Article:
The second generation iPad, iPad 2, is likely to have increased resolution, though it’ll still not be as good as Apple’s Retina Display, which is on iPhone 4. This conclusion has been deduced from Apple’s iBook app graphics, according to Apple Insider. Only some time ago, the screen resolution of iPhone 4 was doubled (from 320 x 480 pixel to 640 x 960 pixel) and was called Retina Display after the human eye. The resolution was so well defined that individual dots were difficult to figure out.
The original resolution offered by the first version of iPad was 1024 x 768 pixel, with the ppi (pixel density or pixel per inch) being 132. Apparently, Apple is likely to simply increase the native resolution two times (and increased the pixels four times), just like when it launched iPhone 4. Image quality, however, remains short of Retina Display, but is still better than what even high end smartphones offer. Developers can release apps for both screen resolutions, each file being labeled differently according to the Apple convention.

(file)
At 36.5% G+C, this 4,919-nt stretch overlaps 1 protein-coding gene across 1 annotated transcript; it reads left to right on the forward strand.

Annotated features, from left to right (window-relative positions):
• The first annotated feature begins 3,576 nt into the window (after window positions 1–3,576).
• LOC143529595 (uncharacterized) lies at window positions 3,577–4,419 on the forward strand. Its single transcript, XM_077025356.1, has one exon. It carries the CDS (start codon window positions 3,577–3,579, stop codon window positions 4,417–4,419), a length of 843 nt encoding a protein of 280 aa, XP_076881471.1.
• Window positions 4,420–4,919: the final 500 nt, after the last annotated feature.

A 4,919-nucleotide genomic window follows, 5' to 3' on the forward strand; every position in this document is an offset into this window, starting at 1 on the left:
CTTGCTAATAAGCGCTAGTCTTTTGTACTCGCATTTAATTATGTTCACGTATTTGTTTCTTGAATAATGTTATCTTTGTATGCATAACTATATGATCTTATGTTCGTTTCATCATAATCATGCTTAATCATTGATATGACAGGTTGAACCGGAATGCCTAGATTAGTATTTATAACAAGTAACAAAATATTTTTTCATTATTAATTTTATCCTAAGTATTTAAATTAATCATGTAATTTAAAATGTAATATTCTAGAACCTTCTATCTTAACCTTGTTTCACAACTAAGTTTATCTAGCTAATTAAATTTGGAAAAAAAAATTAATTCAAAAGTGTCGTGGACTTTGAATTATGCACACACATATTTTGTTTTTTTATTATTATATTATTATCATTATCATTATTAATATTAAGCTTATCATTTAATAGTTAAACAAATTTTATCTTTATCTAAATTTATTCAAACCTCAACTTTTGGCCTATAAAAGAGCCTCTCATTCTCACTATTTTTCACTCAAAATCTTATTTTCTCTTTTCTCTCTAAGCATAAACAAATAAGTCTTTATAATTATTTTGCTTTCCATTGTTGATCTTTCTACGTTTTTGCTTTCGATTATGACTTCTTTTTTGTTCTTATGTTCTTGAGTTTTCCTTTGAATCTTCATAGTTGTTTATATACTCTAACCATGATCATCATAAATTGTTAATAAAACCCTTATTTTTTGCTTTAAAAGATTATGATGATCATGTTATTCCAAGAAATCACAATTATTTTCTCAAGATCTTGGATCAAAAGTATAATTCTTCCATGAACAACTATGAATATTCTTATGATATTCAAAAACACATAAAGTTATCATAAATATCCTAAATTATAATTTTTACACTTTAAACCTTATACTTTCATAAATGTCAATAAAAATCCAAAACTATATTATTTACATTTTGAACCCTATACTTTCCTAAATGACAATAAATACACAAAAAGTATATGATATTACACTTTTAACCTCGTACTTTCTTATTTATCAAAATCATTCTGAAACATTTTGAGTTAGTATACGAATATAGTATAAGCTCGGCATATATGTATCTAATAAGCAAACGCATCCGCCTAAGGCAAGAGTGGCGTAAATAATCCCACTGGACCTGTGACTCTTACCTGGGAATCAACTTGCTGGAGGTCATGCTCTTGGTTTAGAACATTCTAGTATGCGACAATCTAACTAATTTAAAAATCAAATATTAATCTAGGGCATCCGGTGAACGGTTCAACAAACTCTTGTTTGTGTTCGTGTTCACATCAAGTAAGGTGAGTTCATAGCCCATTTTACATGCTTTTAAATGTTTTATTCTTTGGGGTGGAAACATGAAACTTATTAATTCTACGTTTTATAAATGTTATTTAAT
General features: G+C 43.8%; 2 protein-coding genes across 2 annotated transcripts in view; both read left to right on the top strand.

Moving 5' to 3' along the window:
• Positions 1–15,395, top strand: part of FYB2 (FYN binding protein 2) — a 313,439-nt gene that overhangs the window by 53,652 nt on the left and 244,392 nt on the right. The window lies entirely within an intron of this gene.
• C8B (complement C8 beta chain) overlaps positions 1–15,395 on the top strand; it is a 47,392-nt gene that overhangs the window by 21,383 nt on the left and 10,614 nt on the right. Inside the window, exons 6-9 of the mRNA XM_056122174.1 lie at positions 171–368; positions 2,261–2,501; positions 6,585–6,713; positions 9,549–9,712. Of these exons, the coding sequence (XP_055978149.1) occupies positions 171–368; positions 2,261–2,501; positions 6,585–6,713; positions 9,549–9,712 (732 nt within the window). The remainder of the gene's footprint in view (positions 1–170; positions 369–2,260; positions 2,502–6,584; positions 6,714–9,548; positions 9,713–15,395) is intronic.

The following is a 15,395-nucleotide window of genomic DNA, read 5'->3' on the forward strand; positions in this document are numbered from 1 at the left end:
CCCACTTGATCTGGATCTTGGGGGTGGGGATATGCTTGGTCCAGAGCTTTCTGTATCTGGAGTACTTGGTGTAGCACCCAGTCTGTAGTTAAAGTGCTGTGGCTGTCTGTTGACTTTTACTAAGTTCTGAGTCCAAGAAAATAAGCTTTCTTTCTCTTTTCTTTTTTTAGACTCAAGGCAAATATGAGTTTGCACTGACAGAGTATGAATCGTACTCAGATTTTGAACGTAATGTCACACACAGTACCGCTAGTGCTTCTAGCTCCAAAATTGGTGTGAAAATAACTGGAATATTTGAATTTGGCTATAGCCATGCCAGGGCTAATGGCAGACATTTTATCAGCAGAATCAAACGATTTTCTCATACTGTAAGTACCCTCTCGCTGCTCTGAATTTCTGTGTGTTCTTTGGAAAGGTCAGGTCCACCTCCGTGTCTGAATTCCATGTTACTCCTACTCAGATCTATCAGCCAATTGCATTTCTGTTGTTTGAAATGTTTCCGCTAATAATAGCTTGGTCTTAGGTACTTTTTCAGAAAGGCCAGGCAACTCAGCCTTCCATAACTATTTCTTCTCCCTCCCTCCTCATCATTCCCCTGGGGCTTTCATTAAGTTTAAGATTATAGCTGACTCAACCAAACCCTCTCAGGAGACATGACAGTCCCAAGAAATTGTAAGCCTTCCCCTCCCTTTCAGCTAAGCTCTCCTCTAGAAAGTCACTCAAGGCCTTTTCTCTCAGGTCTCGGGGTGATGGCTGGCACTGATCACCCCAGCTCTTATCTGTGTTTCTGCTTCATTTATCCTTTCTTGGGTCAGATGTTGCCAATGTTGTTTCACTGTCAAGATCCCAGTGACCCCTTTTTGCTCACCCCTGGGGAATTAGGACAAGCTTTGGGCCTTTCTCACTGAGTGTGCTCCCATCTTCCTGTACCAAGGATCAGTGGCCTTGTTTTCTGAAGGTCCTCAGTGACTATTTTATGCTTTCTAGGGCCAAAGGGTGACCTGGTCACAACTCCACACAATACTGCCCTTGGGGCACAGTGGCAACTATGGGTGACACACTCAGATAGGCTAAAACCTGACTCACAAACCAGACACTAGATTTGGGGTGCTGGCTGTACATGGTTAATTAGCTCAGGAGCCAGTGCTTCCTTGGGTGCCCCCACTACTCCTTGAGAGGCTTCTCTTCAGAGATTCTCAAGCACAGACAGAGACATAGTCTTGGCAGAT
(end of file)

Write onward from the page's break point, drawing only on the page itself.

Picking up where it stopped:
To handle this kind of resolution, iPad 2 would need spectacularly high processing power as well. Apple Insider further says that both the next generation devices of iPad and iPhone will sport the custom ARM chip with twice the processing power so they may support increased resolution.
The basic question, however, remains: is so much increased resolution needed? The improved resolution is, in fact, higher than what is offered by even high end Mac notebooks.
The only problem is, users are mostly inclined towards 15 inch screens, and increase in screen resolution is becoming difficult to manage simply because while the screen may pack more items, the icons will become too small. Locating the icons with a mouse cursor will also be difficult. On iPhones, Apple has addressed this issue by making the icons resolution independent, which means the size of the icons remains the same irrespective of the screen resolution.